With the help of a talking freeway billboard, a "wacky weatherman" tries to win the heart of an English newspaper reporter, who is struggling to make sense of the strange world of early-90s Los Angeles.
Richard E. Grant
Lawrence and Freddie are con-men; big-time and small time respectively. They unsuccessfully attempt to work together only to find that this town (on the French Mediterranean coast) aint big enough for the two of them. They agree to a "loser leaves" bet. The bet brings out the best/worse in the two. Interesting twist at the end. Written by
When Lawrence and Freddy are in the museum discussing how money should be spent they are standing in front of the statue of a "naked lady". As they continue to talk they walk around two corners and then stop at the top of the stairs when Freddy claims his independence and walks away down the stairs. When the camera angle changes to look up the stairs, the statue of the naked lady is behind Lawrence at the top of the stairs. See more »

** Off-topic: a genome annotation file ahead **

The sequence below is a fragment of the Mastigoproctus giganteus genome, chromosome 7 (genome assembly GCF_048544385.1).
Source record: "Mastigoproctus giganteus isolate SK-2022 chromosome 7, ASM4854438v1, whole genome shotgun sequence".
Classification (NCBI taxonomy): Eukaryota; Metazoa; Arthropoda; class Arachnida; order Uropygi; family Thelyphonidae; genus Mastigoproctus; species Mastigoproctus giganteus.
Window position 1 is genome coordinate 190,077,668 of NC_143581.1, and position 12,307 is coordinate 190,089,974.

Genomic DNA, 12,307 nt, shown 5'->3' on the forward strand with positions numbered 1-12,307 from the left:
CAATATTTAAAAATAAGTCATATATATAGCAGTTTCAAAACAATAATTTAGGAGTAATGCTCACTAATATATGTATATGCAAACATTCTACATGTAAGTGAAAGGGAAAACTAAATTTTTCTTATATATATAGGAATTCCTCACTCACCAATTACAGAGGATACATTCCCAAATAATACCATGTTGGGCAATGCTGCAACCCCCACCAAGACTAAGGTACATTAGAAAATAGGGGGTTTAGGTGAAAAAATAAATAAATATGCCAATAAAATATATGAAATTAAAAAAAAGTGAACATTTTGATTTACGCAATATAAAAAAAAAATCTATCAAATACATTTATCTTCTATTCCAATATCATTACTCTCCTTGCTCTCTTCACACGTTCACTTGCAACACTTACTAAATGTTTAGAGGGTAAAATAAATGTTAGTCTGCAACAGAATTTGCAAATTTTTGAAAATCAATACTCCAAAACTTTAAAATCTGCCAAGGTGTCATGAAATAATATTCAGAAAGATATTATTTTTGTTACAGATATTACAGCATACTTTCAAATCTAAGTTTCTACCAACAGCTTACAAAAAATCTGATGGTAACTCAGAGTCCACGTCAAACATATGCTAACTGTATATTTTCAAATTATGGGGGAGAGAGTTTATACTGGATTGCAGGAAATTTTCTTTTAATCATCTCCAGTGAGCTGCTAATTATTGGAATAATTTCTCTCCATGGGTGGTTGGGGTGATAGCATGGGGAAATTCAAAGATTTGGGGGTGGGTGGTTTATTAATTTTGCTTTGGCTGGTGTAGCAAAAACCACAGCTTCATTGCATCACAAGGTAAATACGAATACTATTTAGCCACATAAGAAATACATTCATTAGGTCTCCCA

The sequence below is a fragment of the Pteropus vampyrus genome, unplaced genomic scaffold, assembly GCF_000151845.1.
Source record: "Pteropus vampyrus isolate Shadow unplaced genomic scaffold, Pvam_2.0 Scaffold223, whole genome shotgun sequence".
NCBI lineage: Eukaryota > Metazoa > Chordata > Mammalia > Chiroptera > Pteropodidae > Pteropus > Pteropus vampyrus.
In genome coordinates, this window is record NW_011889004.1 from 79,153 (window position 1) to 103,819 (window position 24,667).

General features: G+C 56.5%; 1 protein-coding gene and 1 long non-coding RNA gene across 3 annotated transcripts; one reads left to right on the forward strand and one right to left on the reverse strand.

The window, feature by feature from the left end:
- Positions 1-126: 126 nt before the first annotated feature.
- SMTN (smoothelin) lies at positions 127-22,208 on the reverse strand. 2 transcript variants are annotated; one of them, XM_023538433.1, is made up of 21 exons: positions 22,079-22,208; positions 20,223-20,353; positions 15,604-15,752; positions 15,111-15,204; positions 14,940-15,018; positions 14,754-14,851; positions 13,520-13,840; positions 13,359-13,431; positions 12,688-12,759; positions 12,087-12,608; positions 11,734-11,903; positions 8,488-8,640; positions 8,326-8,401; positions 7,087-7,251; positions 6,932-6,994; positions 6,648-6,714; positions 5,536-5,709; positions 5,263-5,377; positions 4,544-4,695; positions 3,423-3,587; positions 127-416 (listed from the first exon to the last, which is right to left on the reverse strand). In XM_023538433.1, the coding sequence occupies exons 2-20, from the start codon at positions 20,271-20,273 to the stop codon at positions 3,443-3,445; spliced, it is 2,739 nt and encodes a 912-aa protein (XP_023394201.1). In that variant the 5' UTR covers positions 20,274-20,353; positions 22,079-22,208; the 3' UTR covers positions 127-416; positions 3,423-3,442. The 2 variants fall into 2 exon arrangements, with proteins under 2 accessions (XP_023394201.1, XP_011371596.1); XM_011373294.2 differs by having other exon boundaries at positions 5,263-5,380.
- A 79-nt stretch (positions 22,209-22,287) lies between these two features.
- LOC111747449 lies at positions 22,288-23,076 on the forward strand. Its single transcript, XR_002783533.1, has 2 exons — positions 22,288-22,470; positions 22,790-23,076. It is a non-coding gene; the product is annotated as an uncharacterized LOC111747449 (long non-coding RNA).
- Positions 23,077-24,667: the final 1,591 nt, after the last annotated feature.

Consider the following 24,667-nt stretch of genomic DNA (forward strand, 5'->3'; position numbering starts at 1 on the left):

Jon Monsarrat review: still a classic, intelligent comedy
"Dirty Rotten Scoundrels" is no longer a new film, but it's not showing its age, which I guess is a sign of a classic. I've seen it recently, and was not expecting much, but was pleasantly surprised!
With performances by can't-fail actors Steve Martin and Michael Caine, the film is zany, with a little toilet humor but mostly doesn't insult one's intelligence, and is far better than "All of Me" and just short of "A Fish Called Wanda", and "Roxanne", which unlike this film includes some romance.
Who should see this film:
-- Zany comedy film lovers: a must-see. If you're new to
Steve Martin, try Bowfinger first.
-- Safe as a kids / family film
I'll give "Dirty Rotten Scoundrels" a surprisingly resilient 9 out of 10.
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